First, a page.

The TV and press coverage were shocking, Turkish police force through steel gates with bolt-cutters, frightened demonstrators cower under a barrage of tear gas and water cannons. A wounded women staggers away from the crowd helped by onlooking journalists. However this wasn’t the breaking of a siege or closing down some extensive criminal enterprise, but merely the Turkish Government closing down a newspaper which had dared to voice it’s opposition.
This is now how Turkey deals with dissent, free speech is a term subject to the approval of President Recep Tayyip Erdogan and his government.
Turkey has long been treading down this path, it has fallen steadily down the league table of Press Freedom and now sits among the likes of Russia and Iraq where dissent is simply not allowed among the press. The newspaper is called Zaman and is the most popular daily newspaper in Turkey.
It is the latest in a long line of journalist casualties – hundreds are currently under prosecution, many independent broadcasters have been take off air or prosecuted on spurious charges. The common ‘excuse’ is in the ‘national interest’ or to fight terrorism however the reality is that if you disagree with the government then you’d better not say it aloud.
Turkey is supposedly a democracy but it’s actions are beginning to mirror something quite different. At the moment Turkish authorities are pursuing an aim of quicker integration into the European Union whilst simultaneously ignoring the building blocks of any democratic system. This is not restricted to the persecution of dissenting journalists, there is a lack of freedom in other areas too.
The internet has long been seen as a problem for the Turkish government and it has actively been trying to control access from within the country. It is considered almost essential to use a fast VPN to gain access to many legitimate news sites via a Turkish controlled ISP. This allows internet users to bypass IP blocks on specific sites which have been blacklisted by the Turkish Government , the list was established some years ago but has been growing exponentially over the last few years as dissent in the country grows. If Turkey is admitted to the European Union in exchange for it’s help in the immigration crisis it would ironically be the first member where you need to buy VPN services in order to allow unfettered access to the internet, just like you needed to do in Syria and Afghanistan.
Most of us have some sort of digital footprint online now, obviously the size of this varies between individuals. The person who blogs, logs their every move on social media and takes pictures wherever they go will obviously have much more of a presence than the occasional web user however nearly everyone has some sort of personal information stored online.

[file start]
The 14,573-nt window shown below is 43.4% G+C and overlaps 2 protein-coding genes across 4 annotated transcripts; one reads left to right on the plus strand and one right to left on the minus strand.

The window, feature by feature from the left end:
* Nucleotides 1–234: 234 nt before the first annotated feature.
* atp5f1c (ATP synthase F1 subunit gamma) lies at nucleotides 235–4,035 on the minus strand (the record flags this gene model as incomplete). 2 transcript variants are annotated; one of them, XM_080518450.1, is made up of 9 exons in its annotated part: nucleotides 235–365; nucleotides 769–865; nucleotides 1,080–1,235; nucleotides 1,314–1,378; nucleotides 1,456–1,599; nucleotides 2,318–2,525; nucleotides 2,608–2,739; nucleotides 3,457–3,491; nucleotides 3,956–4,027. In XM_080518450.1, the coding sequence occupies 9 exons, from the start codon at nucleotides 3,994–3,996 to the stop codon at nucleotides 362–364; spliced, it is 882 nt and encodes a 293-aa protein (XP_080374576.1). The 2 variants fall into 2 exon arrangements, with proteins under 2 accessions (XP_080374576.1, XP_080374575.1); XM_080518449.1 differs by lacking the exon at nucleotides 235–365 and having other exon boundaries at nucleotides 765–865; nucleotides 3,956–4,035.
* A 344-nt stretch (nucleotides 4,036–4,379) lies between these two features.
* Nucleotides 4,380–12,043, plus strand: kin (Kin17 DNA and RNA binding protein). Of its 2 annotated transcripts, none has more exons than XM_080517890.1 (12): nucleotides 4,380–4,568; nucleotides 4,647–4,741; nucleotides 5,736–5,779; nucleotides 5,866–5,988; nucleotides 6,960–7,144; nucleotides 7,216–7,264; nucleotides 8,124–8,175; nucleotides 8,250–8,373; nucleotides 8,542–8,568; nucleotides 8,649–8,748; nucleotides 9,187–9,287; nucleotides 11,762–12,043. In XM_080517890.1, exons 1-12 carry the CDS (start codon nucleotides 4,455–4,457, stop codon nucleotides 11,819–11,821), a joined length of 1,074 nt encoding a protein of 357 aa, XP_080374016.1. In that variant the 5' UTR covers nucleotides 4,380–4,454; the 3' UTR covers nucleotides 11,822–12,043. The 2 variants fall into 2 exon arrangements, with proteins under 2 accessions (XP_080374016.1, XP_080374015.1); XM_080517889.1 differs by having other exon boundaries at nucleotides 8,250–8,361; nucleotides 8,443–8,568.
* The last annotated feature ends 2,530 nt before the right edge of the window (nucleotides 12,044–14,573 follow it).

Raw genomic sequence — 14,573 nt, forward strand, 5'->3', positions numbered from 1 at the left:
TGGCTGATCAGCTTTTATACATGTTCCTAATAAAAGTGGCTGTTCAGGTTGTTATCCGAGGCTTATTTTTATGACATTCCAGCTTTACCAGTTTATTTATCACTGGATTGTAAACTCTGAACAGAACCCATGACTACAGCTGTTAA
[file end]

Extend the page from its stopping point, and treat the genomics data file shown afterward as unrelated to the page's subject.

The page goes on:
However in some places you’ll find it much harder to find through the search engines if you’re looking for personal information. Europe has actually become home to a certain amount of censorship of search engine results due to the effect of the ‘right to be forgotten’ rules which were passed in 2014. This EU legislation states that companies like Google have a legal obligation to remove personal information about individuals from their search indices. Their are some caveats – the exclusions don’t apply to information which is in the public interest and data which is ‘inadequate, irrelevant, no longer relevant or excessive.’
In practical terms it means that Google and indeed all search engines, have to remove links to pages for example in news and current affair stories if an individual requests it. Of course this becomes very difficult for search engines, controlling access and tailoring results based on different locations. In fact it became a little confusing that search listings were deleted in the European Union countries and still existed in other countries. So if someone from Europe invested in a fast USA proxy or VPN then they could view the results by using the US version of Google without any problems.
Such are the problems of the internet, you can pass legislation and laws in one country and watch as they are completely ignored or even contradicted in another country. Google has decided on a pragmatic approach and will now remove all results in line with the European guidelines although presumably these excluded results can be accessed on request in other countries.
Such administrative issues are nothing compared to the more sinister moves by different countries across the world. Many governments are trying to create their own versions of the internet, following on the heavy restrictions in force in China – places like Brazil, Turkey and Russia are trying to create their own barriers. Fortunately no one has yet found a way to make these blocks complete and investing in the best VPN software you can afford will almost certainly bypass any of these restrictions including the technologically advanced Great Firewall of China.
We can see quite clearly though that without a global vision and central governance the internet is going to become increasingly fractured and localized.